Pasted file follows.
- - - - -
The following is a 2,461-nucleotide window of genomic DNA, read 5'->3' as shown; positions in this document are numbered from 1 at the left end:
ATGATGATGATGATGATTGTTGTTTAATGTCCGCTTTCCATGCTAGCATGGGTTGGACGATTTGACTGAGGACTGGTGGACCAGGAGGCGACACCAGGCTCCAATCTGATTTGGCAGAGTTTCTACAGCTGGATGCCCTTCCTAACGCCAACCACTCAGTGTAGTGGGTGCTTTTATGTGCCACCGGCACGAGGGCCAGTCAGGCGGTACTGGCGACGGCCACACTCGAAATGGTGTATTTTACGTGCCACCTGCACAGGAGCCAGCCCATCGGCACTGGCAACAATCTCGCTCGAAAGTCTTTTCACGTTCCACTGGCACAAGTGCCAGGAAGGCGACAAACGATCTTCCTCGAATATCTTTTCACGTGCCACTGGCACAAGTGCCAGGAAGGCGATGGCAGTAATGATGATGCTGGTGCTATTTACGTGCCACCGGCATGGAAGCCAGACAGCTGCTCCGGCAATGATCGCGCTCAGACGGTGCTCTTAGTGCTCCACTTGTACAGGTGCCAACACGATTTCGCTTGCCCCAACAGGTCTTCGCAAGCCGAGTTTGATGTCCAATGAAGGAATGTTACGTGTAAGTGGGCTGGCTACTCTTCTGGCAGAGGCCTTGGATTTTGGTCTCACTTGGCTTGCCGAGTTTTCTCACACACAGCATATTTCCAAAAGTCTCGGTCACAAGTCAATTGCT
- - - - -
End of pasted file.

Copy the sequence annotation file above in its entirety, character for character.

The following is a 2,461-nucleotide window of genomic DNA, read 5'->3' as shown; positions in this document are numbered from 1 at the left end:
ATGATGATGATGATGATTGTTGTTTAATGTCCGCTTTCCATGCTAGCATGGGTTGGACGATTTGACTGAGGACTGGTGGACCAGGAGGCGACACCAGGCTCCAATCTGATTTGGCAGAGTTTCTACAGCTGGATGCCCTTCCTAACGCCAACCACTCAGTGTAGTGGGTGCTTTTATGTGCCACCGGCACGAGGGCCAGTCAGGCGGTACTGGCGACGGCCACACTCGAAATGGTGTATTTTACGTGCCACCTGCACAGGAGCCAGCCCATCGGCACTGGCAACAATCTCGCTCGAAAGTCTTTTCACGTTCCACTGGCACAAGTGCCAGGAAGGCGACAAACGATCTTCCTCGAATATCTTTTCACGTGCCACTGGCACAAGTGCCAGGAAGGCGATGGCAGTAATGATGATGCTGGTGCTATTTACGTGCCACCGGCATGGAAGCCAGACAGCTGCTCCGGCAATGATCGCGCTCAGACGGTGCTCTTAGTGCTCCACTTGTACAGGTGCCAACACGATTTCGCTTGCCCCAACAGGTCTTCGCAAGCCGAGTTTGATGTCCAATGAAGGAATGTTACGTGTAAGTGGGCTGGCTACTCTTCTGGCAGAGGCCTTGGATTTTGGTCTCACTTGGCTTGCCGAGTTTTCTCACACACAGCATATTTCCAAAAGTCTCGGTCACAAGTCAATTGCT